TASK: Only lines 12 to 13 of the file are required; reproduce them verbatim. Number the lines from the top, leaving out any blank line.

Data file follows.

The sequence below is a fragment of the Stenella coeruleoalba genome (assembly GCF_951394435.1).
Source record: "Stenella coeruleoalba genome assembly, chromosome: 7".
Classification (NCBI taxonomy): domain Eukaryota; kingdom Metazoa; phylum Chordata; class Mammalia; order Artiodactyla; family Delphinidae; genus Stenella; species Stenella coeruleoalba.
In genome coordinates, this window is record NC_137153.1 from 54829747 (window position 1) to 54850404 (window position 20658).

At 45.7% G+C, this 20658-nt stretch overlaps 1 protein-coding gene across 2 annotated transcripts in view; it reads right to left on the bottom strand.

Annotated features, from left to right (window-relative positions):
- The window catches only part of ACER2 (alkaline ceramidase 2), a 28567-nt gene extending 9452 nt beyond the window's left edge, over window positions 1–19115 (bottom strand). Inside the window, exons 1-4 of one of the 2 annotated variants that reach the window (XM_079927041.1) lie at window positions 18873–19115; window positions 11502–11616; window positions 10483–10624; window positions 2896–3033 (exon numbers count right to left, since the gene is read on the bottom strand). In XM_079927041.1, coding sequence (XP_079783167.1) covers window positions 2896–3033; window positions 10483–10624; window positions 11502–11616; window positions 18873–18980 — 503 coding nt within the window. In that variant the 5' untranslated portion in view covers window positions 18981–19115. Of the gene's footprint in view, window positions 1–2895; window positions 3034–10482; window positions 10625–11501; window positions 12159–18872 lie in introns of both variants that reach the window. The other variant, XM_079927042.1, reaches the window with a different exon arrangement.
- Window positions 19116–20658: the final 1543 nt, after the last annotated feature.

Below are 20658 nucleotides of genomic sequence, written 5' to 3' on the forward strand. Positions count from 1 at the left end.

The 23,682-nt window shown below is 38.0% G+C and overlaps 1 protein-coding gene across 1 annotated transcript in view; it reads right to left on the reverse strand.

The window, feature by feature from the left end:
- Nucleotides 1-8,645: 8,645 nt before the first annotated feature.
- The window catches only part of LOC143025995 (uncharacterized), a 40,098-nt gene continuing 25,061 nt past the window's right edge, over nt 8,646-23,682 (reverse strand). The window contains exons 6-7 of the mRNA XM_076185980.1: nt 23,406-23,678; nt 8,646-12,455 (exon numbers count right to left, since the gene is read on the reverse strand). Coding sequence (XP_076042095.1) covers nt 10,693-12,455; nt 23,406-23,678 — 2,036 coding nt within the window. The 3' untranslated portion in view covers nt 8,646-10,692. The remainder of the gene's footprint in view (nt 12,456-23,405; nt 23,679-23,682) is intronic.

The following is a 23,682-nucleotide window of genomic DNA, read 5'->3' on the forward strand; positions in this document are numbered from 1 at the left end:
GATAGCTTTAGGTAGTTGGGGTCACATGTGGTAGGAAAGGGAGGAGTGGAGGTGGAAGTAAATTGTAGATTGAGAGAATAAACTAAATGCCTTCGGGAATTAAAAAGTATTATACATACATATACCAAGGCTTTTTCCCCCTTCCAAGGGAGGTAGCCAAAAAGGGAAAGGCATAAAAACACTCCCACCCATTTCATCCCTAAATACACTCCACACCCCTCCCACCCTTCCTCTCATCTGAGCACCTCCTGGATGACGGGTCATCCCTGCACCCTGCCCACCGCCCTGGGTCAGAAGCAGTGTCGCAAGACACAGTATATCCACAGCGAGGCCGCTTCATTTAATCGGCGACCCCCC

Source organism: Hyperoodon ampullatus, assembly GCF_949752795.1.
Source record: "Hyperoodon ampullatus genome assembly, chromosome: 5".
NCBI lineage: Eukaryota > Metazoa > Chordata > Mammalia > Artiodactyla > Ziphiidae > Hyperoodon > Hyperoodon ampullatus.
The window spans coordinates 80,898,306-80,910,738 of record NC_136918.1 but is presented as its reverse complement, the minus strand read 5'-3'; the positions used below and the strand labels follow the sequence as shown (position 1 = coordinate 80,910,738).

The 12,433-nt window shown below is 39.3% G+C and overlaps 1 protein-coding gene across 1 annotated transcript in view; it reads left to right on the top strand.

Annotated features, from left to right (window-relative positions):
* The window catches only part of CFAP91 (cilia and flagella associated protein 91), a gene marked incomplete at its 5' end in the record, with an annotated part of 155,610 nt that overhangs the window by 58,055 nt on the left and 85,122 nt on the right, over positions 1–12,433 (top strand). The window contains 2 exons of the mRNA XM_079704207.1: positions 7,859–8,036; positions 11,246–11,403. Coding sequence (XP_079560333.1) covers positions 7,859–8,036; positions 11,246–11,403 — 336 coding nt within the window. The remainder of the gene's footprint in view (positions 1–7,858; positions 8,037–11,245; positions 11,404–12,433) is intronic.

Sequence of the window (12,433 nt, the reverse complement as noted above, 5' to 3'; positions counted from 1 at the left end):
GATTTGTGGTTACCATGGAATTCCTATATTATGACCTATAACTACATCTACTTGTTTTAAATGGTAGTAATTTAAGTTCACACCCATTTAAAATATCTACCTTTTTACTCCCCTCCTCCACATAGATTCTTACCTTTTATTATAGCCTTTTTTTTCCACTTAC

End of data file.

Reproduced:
- Nucleotides 1-8,645: 8,645 nt before the first annotated feature.
- The window catches only part of LOC143025995 (uncharacterized), a 40,098-nt gene continuing 25,061 nt past the window's right edge, over nt 8,646-23,682 (reverse strand). The window contains exons 6-7 of the mRNA XM_076185980.1: nt 23,406-23,678; nt 8,646-12,455 (exon numbers count right to left, since the gene is read on the reverse strand). Coding sequence (XP_076042095.1) covers nt 10,693-12,455; nt 23,406-23,678 — 2,036 coding nt within the window. The 3' untranslated portion in view covers nt 8,646-10,692. The remainder of the gene's footprint in view (nt 12,456-23,405; nt 23,679-23,682) is intronic.